Not many collegiate athletes consider themselves good enough to go for the gold after their careers come to a close. Syracuse University’s Track and Field Senior Donald Pollitt is one of the few who does, however, and this has become evident in his decision to try out for the 2016 Olympics.
With an overall best of 13.52 in the 110M hurdles, 7.75 in the 60M hurdles, and a 21.14 in the 200 meter dash, it is clear that Pollitt is Olympian material.
In efforts to get at the challenges he’s faced, goals he’s achieved, and ultimately, what has led to Pollitt’s decision to partake in the upcoming Olympic tryouts, Campus Sports caught up with Pollitt.
Throughout your collegiate career, what challenges have you faced?
Well, where do I begin…I feel as though the biggest challenge I’ve faced and overcome is the year I was ineligible. I was enjoying college and hanging with my teammates a little too much. So even though I was still running, my grades took a hit.
How did you overcome this challenge?
I feel as though ineligibility was the best thing that ever happened to me. I firmly believe that everything happens for a reason, and taking track away from me showed me that there are things that matter in addition to track. Grades are important too. And that made me refocus. I went hard that summer, dieting and losing 15 pounds. I became cut; I became lean. But I knew that wasn’t enough. So when the school year came around, I went hard at that too. It was a lot, but I wanted to improve both athletically and academically. And as a result of making those changes, I became an All American and had a high GPA junior year.
After overcoming this challenge, what advice do you have for incoming student athletes at Syracuse?
My advice would be to take advantage of all the opportunities you have around you, be very effective with time management, and don’t be afraid to ask for help. Universities want to see you succeed; if you fail, they fail too.
What were some of your greatest accomplishments during your collegiate career?
Becoming an All American was my biggest accomplishment here at Syracuse. I was 6th in the country for my event (110M hurdles). And winning the last 60M Indoor Hurdle Championship Title before we made the switch from the Big East to ACC was a big accomplishment too because it allowed me to end on a good note.
What has led to these accomplishments and your overall success as an athlete?
My work ethic, and my will to never settle and never be content. I just think that mentality pushes me to be the best I can be. Also my teammates and my coaches. Especially my current coach, my high school coach, and my roommate and teammate Freddie Crittenden, who is also a hurdler for Syracuse. They’ve all helped me to build a foundation for success. And last but not least, my support system back home.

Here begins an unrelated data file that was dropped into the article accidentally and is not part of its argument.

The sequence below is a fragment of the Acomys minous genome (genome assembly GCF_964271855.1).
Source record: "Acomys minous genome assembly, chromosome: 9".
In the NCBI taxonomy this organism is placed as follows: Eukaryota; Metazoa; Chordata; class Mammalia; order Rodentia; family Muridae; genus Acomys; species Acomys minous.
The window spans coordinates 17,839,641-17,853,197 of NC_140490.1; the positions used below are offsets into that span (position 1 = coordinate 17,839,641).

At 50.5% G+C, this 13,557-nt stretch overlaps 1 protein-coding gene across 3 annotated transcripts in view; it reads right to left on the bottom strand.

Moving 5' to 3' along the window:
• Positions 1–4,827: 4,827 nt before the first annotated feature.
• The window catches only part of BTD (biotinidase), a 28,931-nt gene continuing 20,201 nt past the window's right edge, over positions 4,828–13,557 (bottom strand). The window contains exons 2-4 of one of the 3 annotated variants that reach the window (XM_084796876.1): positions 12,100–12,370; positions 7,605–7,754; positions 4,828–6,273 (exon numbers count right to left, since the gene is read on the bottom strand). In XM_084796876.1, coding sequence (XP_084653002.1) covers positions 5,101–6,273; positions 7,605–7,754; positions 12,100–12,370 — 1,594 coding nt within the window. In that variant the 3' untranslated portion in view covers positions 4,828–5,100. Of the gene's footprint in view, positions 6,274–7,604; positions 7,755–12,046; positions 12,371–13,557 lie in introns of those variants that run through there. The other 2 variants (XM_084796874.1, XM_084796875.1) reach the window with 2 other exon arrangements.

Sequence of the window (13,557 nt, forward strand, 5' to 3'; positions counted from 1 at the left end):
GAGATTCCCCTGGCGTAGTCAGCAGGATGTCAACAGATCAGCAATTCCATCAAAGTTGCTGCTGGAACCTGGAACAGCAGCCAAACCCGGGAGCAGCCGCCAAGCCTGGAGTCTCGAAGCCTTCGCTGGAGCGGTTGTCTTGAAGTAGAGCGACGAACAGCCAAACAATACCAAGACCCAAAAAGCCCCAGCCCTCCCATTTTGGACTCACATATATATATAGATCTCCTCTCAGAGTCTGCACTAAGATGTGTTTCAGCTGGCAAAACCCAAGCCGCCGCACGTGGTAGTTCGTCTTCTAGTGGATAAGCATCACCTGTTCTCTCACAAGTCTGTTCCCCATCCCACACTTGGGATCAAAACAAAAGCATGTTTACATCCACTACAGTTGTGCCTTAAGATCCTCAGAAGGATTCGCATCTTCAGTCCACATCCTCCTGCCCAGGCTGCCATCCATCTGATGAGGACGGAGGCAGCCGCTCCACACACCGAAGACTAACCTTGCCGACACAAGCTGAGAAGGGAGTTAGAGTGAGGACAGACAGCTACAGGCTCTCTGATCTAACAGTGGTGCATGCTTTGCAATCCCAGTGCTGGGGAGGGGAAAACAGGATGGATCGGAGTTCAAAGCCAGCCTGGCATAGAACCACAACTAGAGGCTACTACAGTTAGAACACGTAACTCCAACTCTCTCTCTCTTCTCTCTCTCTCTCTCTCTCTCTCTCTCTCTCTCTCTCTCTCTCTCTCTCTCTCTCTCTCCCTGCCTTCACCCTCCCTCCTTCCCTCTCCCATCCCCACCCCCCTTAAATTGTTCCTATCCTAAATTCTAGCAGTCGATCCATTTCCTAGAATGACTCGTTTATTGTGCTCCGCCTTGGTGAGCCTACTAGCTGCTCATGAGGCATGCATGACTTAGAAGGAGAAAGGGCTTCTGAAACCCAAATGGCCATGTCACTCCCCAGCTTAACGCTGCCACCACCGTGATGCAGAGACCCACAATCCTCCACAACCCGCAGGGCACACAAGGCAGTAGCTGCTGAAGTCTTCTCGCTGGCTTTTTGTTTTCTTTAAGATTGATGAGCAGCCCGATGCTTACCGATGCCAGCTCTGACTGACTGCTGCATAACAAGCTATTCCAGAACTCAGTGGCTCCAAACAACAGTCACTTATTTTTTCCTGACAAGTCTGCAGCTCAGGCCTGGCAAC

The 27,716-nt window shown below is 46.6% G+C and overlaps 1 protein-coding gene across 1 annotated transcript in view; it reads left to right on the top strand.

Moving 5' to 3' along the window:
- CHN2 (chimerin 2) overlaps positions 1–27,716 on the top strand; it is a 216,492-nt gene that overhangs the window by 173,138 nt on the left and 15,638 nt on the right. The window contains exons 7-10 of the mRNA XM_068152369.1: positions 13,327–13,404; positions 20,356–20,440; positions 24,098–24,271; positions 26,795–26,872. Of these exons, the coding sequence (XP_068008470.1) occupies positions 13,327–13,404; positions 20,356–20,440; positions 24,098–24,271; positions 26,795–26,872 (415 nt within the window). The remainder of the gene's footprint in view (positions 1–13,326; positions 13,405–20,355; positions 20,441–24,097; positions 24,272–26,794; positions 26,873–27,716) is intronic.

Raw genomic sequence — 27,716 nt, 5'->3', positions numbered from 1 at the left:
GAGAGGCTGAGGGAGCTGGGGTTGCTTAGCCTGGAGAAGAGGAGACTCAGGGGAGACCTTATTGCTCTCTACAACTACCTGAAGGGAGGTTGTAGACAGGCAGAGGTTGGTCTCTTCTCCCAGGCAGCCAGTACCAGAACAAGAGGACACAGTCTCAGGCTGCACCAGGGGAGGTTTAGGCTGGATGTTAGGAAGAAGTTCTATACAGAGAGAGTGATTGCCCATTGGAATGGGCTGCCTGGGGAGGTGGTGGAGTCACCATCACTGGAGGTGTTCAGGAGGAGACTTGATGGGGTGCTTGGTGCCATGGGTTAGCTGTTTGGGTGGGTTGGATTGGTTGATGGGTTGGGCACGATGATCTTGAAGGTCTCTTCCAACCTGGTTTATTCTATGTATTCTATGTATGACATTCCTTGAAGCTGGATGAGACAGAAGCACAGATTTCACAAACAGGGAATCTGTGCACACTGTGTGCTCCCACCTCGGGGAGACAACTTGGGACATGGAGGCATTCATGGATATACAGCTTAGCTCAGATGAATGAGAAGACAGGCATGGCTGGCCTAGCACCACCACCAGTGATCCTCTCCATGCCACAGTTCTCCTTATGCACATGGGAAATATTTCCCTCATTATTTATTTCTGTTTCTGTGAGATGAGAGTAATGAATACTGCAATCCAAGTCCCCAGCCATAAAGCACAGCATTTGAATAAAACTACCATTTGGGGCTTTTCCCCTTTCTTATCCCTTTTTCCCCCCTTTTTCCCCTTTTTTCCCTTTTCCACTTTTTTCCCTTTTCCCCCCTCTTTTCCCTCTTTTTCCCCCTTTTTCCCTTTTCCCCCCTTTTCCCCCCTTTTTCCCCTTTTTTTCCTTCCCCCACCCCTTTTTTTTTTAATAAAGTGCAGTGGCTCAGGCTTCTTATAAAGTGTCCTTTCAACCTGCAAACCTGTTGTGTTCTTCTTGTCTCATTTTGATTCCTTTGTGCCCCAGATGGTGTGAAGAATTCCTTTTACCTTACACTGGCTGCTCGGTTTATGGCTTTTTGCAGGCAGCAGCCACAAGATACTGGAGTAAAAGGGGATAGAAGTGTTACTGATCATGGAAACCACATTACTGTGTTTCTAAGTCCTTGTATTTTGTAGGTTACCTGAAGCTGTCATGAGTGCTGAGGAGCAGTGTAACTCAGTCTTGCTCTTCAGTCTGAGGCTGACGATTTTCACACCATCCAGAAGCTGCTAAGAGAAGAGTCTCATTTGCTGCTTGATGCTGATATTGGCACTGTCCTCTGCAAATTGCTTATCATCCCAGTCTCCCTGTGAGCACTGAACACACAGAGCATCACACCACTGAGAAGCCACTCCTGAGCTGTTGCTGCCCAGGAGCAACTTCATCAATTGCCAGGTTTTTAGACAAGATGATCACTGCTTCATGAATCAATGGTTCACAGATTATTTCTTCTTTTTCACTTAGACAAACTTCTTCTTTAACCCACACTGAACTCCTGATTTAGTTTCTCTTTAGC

Could you tell me a little more about your support system from back at home?
Well, it consists of my mother, brother and sister. My mom is always telling me “track is great–but it’s not everything” and “try to enjoy it while you can.” And when I was ineligible, she told me what I needed to hear. She said “this is God’s way of testing you. You need to straighten up your act.” My mom isn’t just my support system, but she is also my motivation. I work as hard as I do so I can put myself in a position to make her proud, both on and off the track. My brother ran track in high school and is the reason I got into it. He showed me what I had to do to be a good hurdler. When he was a senior and I beat him at my first high school meet as a freshman, he didn’t get mad. He was happy for me. And he’s been happy for me ever since. He’s always checking in after meets. As for my sister, she’s always supported me, no matter what.
With your senior year coming to a close, what do you think you’ll miss most about collegiate running?
Being able to put on the uniform. On meet days, I can’t wait to put my uniform on. I’ll miss representing Syracuse with that S on my chest. I’ll miss running for the school that recruited me. For the coach who saw me as a little kid with potential. The last time wearing that jersey will be my saddest moment for sure.
What are your post-college plans?
I plan to take Track and Field as far as I’m able to because this is what I love. I don’t want to stop anytime soon. I believe that the only thing that should change is the uniform I’m wearing, and only because that’s inevitable. I also plan to continue my studies at Syracuse by participating in a year-long, Public Relations Graduate Program.
With this passion, athletic-ability, work-ethic, and resilience, Donald Pollitt is sure to have a success-filled outdoor season, and certainly one to watch out for in the 2016 Olympics
*Featured Photo (above) credit to Twitter